church study

Assuming Assumptions

Why even have assumptions anyway? I mean, why can’t I simply study the church without any assumptions whatsoever, like a theological tabula rasa?

All of us work with assumptions. A Social Darwinian would look at the emergence of the church as the end result of the natural progression of an evolving creature attributing survival to a higher purpose to give its existence meaning. Perhaps some remnant of previous forgotten survival which has no real historical basis save as some form of coincidental situational magic (like worshiping the God of Corn in the hopes of good crops, having a good corn harvest and thus having the worship verified) . Those would be fine assumptions to make in the Social Darwinian framework when speaking to a crowd of people who have already assumed the Darwinian model but that wouldn’t do as a scientific breakdown or Historical study.

That being the case, when I make my assumptions it’s within the framework of Christian thinking. I’ve already accepted God is true and I’ve already accepted Christ is who He claims to be therefore the further assumptions follow.

For example, why assume the church is people at all? Doesn’t it make just as much sense to assume it’s the epitome of an ideological concept? “The Church is the Best of Us” (or some such) instead of entering an almost weird mystical explanation?

Well, in Genesis, I’ve long noted that Creation culminated in Man as a viceroy of the Most High God. After the tragedy of the Fall (Gen 3) we can follow Man’s story as being an oft- repeated message that Man needs redeeming: apart from God Man’s prospects are worst than dim: they’re damned.

Its not that Man has to attain a higher moral goal (as in achieving the Best of Us), it’s that Man isn’t capable of reaching a higher moral goal. When man is in charge of the world, he fails; when he has God’s law, he breaks it; when he’s ruling as God’s King, he squanders his position; when God’s grace is outpoured, he either liberalizes it or legalizes it. Man repeatedly messes up and personally needs God’s remaking. Therefore God’s church isn’t people attaining a moral or philosophical concept; it is a gathering of people who have been reformed.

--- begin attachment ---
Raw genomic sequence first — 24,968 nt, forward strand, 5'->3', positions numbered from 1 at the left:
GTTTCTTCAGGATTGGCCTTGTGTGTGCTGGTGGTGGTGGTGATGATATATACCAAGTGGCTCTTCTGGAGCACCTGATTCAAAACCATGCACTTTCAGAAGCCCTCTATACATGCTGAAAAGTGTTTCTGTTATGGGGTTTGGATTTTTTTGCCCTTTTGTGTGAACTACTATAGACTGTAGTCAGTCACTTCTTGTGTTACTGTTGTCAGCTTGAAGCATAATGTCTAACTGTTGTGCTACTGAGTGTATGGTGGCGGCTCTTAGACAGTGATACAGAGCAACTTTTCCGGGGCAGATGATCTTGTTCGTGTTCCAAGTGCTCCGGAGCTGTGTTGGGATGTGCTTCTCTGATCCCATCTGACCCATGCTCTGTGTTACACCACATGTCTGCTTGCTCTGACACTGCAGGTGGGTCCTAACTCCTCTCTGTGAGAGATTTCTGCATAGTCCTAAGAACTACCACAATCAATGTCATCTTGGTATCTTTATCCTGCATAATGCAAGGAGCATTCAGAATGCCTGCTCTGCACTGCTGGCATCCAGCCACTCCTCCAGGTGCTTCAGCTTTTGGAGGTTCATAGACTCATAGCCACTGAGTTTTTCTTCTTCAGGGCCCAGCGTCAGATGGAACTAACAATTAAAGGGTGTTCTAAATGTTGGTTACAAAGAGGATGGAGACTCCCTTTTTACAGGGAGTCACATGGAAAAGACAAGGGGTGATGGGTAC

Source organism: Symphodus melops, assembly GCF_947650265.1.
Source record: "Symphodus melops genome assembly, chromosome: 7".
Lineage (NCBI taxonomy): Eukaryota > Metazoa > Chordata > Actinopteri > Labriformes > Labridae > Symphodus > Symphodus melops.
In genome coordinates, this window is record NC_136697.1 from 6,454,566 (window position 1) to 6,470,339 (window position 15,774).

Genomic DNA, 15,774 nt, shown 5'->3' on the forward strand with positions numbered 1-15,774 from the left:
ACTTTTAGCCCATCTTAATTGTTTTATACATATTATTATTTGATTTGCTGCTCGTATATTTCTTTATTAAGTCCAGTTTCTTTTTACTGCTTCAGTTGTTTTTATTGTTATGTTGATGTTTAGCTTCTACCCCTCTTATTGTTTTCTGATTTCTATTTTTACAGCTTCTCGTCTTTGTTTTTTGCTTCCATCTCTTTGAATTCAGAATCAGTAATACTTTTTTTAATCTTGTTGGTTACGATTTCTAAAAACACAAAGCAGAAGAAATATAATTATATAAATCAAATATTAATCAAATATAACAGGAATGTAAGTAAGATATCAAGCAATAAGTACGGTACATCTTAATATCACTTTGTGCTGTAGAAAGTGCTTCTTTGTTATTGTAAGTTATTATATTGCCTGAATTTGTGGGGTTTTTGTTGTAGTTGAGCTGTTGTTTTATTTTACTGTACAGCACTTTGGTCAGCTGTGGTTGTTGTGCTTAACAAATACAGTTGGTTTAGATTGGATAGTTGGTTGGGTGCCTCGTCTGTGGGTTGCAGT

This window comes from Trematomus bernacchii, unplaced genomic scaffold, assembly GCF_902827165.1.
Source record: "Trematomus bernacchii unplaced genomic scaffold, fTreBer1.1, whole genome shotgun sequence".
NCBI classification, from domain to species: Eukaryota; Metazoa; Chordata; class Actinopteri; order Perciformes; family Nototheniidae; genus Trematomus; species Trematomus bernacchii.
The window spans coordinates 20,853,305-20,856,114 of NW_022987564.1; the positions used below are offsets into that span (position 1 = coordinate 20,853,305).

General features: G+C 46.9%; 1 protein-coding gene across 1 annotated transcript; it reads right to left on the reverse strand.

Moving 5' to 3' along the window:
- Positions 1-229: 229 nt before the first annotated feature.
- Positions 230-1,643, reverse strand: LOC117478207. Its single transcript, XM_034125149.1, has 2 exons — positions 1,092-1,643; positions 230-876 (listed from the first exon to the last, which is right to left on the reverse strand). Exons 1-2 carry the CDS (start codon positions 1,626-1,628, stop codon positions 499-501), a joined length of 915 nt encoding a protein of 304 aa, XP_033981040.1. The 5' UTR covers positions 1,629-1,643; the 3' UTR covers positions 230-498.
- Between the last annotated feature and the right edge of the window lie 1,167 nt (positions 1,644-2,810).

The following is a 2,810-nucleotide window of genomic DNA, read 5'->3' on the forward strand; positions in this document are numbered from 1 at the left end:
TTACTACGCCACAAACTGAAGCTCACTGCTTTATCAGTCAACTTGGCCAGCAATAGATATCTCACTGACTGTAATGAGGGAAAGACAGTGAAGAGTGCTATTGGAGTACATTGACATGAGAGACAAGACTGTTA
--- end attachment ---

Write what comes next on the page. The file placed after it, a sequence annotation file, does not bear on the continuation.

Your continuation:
So you see, this one assumption, obviously Christian in thinking, was framed by the Torah and the New Testament in conjunction.

Each assumption I’ve stated operates the same way, here’s another example:

  1. For the church to house the Holy Spirit within its members the Spirit had to come
  2. Christ said the Spirit could only come if He died and was resurrected and asked the Father
  3. Therefore the church could not exist without Christ’s death and resurrection.
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3 replies on “Assuming Assumptions”

I think it is harder to not have assumptions if I assume my source is biased one way or another – like when I bought a book on church history, but I think it came from a secular resource, as opposed to something written by D’Aubigne – so I think the author is going to see things differently than a Christian would. I have to bring some of my assumptions in, as a safety precaution. :)

The Bible itself is different that way – because it is the only book that I can safely WANT to see from the Author’s point of view.

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